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Office of Sport


This was a spear game played by some Aboriginal groups on Cape York Peninsula in North Queensland. The men used a throwing stick (woomera) to project a big killing spear (kalq) toward the next player. The spear would travel around the circle of men who were armed only with their woomera — which they used to deflect the spear to the next player. When the small boys played they used spears with a blunted end.


A group of 4-6 players form a circle about 2-3 metres apart — distance depends on age and ability


  • Each player has a small bat or a tennis racquet
  • A tennis ball or airflow ball

Game play and basic rules           

This is a cooperative team game. The aim is to try to hit (volley) the ball around a circle of players without it touching or bouncing on the ground between hits.

Players start by standing on a marked spot/area in a circle.

One player hits a ball (preferably underarm) toward the player next to them. This player uses their racquet or bat to hit/deflect the ball to the next player in the circle.

When the ball returns to the first player or does not complete the circle then the next player in the circle starts the game again. All players have a turn to start with the ball.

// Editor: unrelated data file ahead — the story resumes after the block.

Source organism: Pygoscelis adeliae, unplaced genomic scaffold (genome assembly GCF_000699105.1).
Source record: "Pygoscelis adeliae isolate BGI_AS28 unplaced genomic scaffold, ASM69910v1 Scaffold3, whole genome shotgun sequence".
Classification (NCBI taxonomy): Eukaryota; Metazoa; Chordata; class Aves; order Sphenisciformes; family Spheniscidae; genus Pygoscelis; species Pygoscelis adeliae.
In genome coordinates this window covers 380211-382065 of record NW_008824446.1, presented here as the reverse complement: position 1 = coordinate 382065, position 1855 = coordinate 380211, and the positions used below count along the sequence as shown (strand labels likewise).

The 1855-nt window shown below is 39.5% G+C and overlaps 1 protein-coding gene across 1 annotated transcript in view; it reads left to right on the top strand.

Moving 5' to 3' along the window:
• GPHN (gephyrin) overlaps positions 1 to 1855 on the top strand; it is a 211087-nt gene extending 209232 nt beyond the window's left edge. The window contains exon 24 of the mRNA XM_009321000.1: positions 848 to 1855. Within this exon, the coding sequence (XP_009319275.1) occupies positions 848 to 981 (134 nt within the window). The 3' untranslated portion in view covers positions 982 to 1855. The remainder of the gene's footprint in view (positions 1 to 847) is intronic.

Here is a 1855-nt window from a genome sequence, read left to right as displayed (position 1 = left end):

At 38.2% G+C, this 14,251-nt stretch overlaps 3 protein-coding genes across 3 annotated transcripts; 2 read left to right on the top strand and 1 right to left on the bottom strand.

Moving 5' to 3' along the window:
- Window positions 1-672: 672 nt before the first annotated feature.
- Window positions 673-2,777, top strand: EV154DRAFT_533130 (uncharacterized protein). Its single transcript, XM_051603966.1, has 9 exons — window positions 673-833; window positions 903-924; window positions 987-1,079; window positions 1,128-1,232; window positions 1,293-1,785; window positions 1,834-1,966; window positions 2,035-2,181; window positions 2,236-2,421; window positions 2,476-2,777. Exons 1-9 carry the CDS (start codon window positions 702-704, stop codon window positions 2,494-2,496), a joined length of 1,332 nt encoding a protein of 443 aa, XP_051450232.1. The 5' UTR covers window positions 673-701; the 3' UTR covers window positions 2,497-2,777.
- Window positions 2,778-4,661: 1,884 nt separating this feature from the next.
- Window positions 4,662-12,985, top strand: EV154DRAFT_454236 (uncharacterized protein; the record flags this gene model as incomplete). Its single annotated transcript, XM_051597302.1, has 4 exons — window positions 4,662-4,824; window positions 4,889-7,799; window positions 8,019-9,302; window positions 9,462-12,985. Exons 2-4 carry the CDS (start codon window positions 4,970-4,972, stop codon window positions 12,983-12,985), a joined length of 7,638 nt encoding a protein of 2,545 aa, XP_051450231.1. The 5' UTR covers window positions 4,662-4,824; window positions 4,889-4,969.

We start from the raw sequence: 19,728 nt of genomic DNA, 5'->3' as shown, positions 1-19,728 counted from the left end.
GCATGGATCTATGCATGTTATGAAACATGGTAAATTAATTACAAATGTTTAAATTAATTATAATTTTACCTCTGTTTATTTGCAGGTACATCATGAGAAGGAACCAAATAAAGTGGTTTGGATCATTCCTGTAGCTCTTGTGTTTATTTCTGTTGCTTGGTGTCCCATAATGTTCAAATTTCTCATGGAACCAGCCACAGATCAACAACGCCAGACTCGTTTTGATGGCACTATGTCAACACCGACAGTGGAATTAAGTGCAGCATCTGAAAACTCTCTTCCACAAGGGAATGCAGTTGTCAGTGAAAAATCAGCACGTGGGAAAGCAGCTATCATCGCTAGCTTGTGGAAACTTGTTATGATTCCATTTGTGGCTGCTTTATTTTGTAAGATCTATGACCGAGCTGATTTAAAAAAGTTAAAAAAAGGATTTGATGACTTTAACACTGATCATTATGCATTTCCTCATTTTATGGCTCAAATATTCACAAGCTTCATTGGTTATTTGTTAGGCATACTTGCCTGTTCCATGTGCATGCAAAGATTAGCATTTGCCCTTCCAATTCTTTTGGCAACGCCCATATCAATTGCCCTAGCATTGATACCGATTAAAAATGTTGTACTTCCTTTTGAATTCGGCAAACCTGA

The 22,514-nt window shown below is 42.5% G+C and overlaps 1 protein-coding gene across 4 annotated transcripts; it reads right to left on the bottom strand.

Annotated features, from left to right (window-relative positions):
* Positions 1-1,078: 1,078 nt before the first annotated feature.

In a team competition a point is awarded to the first team to hit the ball around the circle after a signal to start. Players must stay the correct distance apart and must start again if the ball is not hit around the circle in the designated manner.

A competition could also be held with a point awarded to the team with the most hits.


This could be used as a training game for tennis as well as in physical education classes.


  • Younger players can be allowed to bounce the ball between hits. Use upward hits to the next player.
  • Continuous kalq. Each group tries to hit the ball around the circle as many times as possible without the ball hitting the ground. Either count 1 point for each player who hits the ball successfully to the next player or 1 point for each time the ball goes around the circle and comes back to the thrower. Compare team scores after a set time.
  • Skilled players may use two balls.
  • Practice. One player stands in the centre of the circle. A player hits the ball to the centre player who hits it out to the next player in the circle; this player then hits the ball back to the centre player who hits it out again, and so on around the circle. After the ball has been hit to every player in the circle the centre player is changed.


This game has been named after the word for spear (kalq) in the language of the Yir-Yoront people from North Queensland.

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